As I am a member of some social networking sites and have a fairly high on-line presence, I thought I’d write a bit about security and social network sites.
A lot of social networking sites, like Facebook, MySpace, LinkedIn and such have a fair amount of personal information about anyone who is a member. This can lead to problems with identity theft if you’re not careful.
For instance, there are five or six basic pieces of information an identity thief needs to steal your identity. They are: your name, your birthdate, your address, your Social Security Number, your phone number and some personal information about you.
Your name is usually pretty readily available on most social networking sites.
Your address is often available via a simple internet search or through a phone directory listing. As is your phone number.
On many social networking sites, your birthday, if not complete birthdate is readily available.
Your Social Security Number is hopefully something you’re a bit more careful with. I’d point out that many organizations use this as an identifier, when they really have no need to have it, and no real right to demand it from you. However, many people give out their Social Security Number because it has become somewhat of a universal identifier.
If you are in the habit of giving out your Social Security Number, please stop doing so. And if any organization asks you for it, ask them why they need it. If they do not have a good reason for collecting it, don’t give it out.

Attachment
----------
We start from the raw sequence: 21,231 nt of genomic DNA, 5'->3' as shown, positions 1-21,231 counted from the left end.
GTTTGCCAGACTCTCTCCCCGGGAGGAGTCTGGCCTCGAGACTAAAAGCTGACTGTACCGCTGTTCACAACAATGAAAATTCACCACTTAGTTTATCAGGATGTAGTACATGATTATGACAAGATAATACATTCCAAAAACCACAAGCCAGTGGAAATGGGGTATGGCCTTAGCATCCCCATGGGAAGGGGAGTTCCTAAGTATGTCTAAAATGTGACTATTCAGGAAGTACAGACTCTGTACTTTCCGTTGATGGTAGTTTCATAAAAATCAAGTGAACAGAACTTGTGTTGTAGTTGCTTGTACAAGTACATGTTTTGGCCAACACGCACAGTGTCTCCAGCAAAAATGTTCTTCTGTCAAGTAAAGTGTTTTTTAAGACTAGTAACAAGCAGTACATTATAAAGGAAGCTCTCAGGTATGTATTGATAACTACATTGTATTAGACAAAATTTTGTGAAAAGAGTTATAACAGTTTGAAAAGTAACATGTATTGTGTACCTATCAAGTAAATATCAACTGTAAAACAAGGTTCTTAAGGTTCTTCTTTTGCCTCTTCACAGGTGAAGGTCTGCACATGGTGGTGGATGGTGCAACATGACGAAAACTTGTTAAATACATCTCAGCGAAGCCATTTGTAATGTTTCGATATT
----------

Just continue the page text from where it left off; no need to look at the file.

Some legitimate uses for it are for government organizations, like the Department of Labor or the Internal Revenue Service require it. Banks and other financial institutions, including insurance companies and investment banks, require it for tax and credit checking purposes. Employers require it for tax purposes.
The personal information about you that may be very important, although it does not seem it are things like:
- Where you were born?
- What is your mother’s maiden name?
- Where you lived as a child?
- What was your first pet’s name?
- What elementary school you went to?
The reason is simple—these are often the answers to the security questions that financial institutions ask you to verify your identity. The more of these you give out—the more vulnerable you are to identity theft.
One common method identity thieves use to gather this type of information is to setup on-line quizzes and games, like friendship quizzes and IQ tests, that gather this information in a relatively innocuous setting. By automating this type of information gathering over the internet, identity thieves can reduce the amount of work they actually have to do.
It is a lot like those Nigerian President e-mails you get as spam. They send them out by the millions, so if only one-hundredth of a percent respond and fall for it, they stand to make a lot of money.
What precautions can you take?
First, when dealing with a financial institution, don’t answer these questions with the actual answers. You should use answers that are specific for each account or financial institution. There is no requirement that you answer these questions with the actual answers… just that when they ask you for the answer, your answer match whatever they have on file.
While this does take a bit more work on your part, but it does greatly reduce the risk that someone will be able to answer the security questions correctly. If you need help remembering the various questions and answers, there are some very good password vault applications available for your cell phone, laptop or PDA.
Second, consider getting a disposable phone number for general use. A good example of a disposable phone number is to get a MagicJack or Vonage phone number. Use this number as your public number, and setup the voice mail on it. Check the voicemail regularly. This is also a good way to protect your cell phone number from being published in marketing databases. Vonage is nice because they will send you an e-mail with the voicemail message included as an attachment. MagicJack is nice because you can get the number for six years or so for about $100, which is far less expensive than almost any other way of getting a phone number.